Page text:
Imagine you’re a lender and you get a new card application. The guy who applied also applied for 20 other cards over the past week.
Why would someone send out so many credit applications at once, if not because they needed to take on more debt to get by?
And that’s why hard inquiries hurt your score; people applying for new credit are a little less likely to pay it back, probably because they’re slightly more likely to be depending on debt due to financial irresponsibility (and studies have shown this link).
Don’t fret; hard inquiries hurt your score way less than missing a string of payments, even if you’re still new to credit. As you build your credit history, they matter even less.
Also, each hard inquiry is wiped from your credit score after 2 years, giving you a nifty little bump in score when it happens.
Make That Credit Score Trend Upwards
Credit score is one of the keys to unlocking the good life. A good score puts your dream house and car within reach and saves you thousands on interest payments.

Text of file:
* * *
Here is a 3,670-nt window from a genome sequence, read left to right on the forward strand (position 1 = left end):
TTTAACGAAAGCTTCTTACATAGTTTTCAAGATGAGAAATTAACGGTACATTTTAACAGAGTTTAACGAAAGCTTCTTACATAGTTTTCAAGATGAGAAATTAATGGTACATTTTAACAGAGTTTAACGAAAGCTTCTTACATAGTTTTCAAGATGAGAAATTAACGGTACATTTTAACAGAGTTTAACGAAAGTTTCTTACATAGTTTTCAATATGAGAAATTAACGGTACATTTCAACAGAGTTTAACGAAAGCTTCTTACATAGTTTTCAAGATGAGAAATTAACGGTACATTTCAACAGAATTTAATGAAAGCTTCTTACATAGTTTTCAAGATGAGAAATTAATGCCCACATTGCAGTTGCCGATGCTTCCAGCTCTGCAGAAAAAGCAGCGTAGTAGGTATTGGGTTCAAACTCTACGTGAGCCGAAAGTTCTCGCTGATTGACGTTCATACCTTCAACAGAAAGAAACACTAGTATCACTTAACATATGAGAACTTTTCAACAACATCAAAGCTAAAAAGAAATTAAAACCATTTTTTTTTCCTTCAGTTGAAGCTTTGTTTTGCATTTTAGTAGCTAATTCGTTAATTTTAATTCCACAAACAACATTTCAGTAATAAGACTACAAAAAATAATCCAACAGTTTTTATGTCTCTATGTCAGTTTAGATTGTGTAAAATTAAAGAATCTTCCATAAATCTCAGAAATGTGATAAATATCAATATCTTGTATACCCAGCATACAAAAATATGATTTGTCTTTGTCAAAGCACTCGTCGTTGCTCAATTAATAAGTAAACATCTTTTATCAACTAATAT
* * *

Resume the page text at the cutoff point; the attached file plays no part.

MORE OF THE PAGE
But a good score doesn’t happen overnight. Consistency will win the day.
If your credit score is in the dumps, the best you can do right now is to take each day as it comes, rather than discouraging yourself by looking at the hundreds of points you have left to earn.
Make each payment on time, use your credit cards in moderation, keep your unused cards open, and avoid new credit unless you actually need it.
Before you know it, your credit score will be sky-high.
Just be ready to receive several pre approval offers in the mail each day once you get there!